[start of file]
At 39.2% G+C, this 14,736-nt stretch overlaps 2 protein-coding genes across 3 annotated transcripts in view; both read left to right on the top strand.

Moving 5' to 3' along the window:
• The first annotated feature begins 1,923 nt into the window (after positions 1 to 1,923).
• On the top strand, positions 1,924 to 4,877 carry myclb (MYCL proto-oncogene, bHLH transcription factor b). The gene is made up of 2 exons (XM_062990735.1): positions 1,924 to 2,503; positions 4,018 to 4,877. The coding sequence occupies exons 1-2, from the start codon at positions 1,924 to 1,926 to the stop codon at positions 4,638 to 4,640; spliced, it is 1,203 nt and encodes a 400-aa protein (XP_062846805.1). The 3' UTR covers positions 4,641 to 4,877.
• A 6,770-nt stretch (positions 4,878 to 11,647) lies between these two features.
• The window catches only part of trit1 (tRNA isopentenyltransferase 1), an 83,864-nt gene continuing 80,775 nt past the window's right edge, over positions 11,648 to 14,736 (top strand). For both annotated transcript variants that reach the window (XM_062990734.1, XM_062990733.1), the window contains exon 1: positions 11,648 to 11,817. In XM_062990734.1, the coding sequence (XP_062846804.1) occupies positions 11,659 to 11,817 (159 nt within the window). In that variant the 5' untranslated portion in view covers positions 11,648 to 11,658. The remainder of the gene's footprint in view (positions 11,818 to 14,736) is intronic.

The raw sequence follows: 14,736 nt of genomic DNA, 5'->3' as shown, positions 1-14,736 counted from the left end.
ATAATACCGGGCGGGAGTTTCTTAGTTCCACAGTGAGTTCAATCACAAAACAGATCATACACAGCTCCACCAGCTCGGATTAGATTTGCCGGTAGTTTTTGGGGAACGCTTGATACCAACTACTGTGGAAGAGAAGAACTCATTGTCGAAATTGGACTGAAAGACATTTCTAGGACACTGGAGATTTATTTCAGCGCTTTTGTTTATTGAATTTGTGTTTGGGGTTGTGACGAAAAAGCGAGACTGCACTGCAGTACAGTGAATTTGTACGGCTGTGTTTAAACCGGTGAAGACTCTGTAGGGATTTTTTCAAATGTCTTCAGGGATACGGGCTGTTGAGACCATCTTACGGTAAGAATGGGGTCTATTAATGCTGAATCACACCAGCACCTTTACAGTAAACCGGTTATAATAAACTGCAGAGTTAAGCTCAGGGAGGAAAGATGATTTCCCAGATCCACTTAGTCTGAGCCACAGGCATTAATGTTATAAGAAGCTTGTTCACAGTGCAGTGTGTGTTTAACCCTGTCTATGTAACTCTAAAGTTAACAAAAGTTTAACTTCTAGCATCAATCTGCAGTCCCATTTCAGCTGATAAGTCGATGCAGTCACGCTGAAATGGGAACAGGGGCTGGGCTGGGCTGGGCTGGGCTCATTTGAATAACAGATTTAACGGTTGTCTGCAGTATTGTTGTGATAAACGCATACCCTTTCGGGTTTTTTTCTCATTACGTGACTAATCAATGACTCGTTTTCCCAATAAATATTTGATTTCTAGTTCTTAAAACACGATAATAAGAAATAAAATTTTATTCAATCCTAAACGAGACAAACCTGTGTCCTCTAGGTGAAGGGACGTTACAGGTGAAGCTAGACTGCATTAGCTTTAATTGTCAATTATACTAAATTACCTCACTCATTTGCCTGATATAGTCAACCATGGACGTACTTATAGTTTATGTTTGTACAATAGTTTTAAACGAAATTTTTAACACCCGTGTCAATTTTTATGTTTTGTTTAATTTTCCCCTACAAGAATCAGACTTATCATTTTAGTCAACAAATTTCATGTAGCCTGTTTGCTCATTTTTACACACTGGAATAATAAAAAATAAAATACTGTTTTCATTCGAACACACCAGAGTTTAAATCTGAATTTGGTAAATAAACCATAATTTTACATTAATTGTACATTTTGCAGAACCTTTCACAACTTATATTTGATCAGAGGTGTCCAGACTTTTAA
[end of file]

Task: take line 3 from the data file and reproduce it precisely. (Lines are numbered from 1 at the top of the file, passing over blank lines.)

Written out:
• The first annotated feature begins 1,923 nt into the window (after positions 1 to 1,923).